Monday, October 23, 2017

Towering and Flowering (oil on canvas, 2017)



If you’re making any kind of art, it is essential, no matter what stage you are at in your development, that you seek out feedback about your work. Not just the typical, “Wow, that’s wonderful! You’re really talented” that you get from your wife/husband/boyfriend/girlfriend/kids/parents/siblings, but honest, objective critical feedback from people that are not worried about hurting your feelings. (And as an aside, you should never take critical comments about your work personally. Even if a comment is meant as a personal attack, passive aggression disguised as constructive criticism always says more about the flaws in the character of the person making the comment than about any flaws in the work being discussed.) Feedback is indispensable as a means of helping you gauge the efficacy of your methods and it should always be considered carefully.

About nine years ago, I had a more experienced artist and teacher critique some of my work. She said that I was “trying to do too much” and that I should figure out what’s important to me and just do that. At the time (as is so often the case) I wasn’t sure exactly what this meant. I thought of Rembrandt, C├ęzanne and DeKooning, three artists whom I always felt tried to do too much and succeeded at it, so maybe trying to do too much wasn’t such a bad thing. Still, I took her comments to heart, filed them in my subconscious and continued to work.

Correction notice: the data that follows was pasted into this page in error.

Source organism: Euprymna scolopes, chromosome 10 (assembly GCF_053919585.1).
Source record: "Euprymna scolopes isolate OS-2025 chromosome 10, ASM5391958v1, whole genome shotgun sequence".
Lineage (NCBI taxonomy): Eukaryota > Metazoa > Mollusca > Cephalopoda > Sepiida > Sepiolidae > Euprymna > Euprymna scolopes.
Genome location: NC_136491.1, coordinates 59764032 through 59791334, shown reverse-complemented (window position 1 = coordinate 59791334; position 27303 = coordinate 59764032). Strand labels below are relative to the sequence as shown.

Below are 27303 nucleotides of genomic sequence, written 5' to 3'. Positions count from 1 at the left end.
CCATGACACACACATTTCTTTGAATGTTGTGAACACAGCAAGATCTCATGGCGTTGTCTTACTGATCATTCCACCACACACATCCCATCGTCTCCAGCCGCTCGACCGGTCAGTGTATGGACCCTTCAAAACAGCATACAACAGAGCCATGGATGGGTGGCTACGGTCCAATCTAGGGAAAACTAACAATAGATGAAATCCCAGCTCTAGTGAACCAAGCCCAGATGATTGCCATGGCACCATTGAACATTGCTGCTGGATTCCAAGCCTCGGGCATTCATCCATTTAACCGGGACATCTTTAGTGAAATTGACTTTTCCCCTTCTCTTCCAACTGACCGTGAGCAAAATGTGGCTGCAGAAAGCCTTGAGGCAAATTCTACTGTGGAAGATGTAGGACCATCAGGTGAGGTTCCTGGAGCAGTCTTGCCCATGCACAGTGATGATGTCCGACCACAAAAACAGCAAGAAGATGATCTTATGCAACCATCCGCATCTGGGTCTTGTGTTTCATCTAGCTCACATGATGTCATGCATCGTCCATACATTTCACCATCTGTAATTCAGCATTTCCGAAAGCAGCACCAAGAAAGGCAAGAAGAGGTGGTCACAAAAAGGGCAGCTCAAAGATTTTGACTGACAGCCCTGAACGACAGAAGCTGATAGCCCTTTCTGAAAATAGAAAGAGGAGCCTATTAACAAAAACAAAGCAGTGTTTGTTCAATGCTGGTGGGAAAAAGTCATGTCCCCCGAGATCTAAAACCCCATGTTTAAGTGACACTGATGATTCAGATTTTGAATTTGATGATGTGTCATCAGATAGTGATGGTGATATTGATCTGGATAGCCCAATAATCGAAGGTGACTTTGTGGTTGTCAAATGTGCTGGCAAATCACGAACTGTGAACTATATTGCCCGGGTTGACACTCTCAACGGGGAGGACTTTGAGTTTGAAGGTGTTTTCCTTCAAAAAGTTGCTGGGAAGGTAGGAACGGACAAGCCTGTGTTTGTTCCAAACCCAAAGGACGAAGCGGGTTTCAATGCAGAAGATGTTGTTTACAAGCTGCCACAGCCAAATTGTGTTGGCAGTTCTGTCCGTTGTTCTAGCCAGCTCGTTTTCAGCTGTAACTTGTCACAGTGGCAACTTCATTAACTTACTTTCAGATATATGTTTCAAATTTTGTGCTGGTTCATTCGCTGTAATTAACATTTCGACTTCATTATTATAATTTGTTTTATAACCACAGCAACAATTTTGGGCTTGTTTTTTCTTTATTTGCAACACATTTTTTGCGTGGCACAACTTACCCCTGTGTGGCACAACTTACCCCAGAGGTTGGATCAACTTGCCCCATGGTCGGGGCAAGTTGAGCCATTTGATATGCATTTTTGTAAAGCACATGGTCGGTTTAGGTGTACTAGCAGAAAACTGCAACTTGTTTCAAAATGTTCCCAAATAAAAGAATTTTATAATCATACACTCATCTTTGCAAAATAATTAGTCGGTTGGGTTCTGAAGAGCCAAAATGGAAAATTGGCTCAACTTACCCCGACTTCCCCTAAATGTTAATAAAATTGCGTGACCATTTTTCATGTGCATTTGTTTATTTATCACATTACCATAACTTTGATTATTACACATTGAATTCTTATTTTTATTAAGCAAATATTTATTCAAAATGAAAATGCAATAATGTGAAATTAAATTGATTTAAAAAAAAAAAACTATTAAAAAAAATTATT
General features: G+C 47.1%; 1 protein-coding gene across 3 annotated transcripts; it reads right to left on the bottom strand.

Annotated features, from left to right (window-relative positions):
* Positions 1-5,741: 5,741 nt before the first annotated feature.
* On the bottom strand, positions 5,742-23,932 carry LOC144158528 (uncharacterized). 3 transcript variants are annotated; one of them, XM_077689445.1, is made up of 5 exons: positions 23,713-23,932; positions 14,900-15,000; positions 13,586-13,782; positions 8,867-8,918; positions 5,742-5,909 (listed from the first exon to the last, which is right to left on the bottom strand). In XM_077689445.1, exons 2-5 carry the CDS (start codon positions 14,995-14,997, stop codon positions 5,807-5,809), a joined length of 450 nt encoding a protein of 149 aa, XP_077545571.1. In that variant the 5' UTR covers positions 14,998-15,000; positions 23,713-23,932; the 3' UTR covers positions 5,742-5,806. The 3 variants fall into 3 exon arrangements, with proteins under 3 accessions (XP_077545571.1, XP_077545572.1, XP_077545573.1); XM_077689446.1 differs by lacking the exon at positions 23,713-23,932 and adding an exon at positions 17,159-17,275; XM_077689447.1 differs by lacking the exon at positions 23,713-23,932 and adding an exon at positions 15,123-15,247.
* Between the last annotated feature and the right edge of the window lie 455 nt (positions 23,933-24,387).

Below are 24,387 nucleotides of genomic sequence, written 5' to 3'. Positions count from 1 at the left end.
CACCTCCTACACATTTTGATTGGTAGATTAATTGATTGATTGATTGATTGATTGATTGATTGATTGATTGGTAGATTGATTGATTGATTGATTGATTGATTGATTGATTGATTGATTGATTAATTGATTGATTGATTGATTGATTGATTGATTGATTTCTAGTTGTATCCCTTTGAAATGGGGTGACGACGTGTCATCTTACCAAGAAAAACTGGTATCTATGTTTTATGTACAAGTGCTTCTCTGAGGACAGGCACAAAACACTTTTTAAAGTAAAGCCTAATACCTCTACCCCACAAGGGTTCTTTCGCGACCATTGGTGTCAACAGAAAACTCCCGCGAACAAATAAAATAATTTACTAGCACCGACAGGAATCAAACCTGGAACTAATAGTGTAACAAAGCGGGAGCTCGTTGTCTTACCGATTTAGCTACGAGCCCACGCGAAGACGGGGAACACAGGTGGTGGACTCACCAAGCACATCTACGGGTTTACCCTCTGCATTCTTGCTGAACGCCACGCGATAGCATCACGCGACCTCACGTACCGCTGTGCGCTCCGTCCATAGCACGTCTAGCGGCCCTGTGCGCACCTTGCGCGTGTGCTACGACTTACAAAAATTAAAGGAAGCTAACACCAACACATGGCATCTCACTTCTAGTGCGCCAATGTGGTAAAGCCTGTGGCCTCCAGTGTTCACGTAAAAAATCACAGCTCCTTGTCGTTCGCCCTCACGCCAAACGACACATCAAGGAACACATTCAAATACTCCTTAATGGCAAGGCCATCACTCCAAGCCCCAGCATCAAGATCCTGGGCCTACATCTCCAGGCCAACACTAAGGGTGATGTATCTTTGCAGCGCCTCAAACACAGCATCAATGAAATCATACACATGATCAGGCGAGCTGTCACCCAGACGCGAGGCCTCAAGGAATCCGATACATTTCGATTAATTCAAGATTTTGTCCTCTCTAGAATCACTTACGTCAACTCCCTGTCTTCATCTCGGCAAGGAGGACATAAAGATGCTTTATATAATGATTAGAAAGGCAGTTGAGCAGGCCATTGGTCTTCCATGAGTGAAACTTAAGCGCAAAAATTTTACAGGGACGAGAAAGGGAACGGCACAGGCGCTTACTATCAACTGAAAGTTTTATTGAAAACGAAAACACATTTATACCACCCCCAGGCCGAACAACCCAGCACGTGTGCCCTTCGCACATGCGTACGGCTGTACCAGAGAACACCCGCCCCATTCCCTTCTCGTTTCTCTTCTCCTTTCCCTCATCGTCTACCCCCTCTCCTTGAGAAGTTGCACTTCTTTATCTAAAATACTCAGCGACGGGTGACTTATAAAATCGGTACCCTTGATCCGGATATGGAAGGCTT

Looking back, I realize that as my work evolved over the ensuing years, my periodic dissatisfaction with it resulted in what was essentially a distillation process - the systematic removal of certain aspects of my work (e.g. the influence of other artists, description of specific subject matter, objective color, etc.) – and this process continues today, as I find myself trying to really hyper-focus on the things that are important to me and jettison those things that aren’t essential. I once took a photo of a tiny section of one of my paintings and when I saw the image I realized that everything I was trying to say was contained in that microcosm, and that a lot of what was in the painting was extraneous.I had, indeed, been trying to do too much.

Years ago I was out running on some old railroad tracks near my home in Massachusetts. My shoe had come untied and when I stopped and crouched down to tie it I happened to notice a section of the steel track that had rusted so much I could easily break pieces of it off. Right next to it was a small plant that was beginning to bud. I was captivated by the contrast between the resilience of this little plant and the ultimate fragility of the steel. Decades from now, the plant might be a majestic tree, rising high above the dust that the tracks would have become and yet to look at the plant, one would see no visible signs of growth or activity.

I’m always fascinated when I look back at work that I did years ago and see not only how my methods have metamorphosed, but how the changes have, for the most part, occurred in microscopic increments and in a way that now seems inevitable. I find great comfort in the realization that although I often feel like I’m forging blindly into a vast and murky darkness, there’s a force greater than me at work guiding me inexorably toward some destination. Not that I don’t have to work hard, because I do, but it’s important to remind myself that as long as I’m moving forward, it isn’t imperative that I know where I’m going to end up. The essence of any journey lies in the step that you’re taking right now.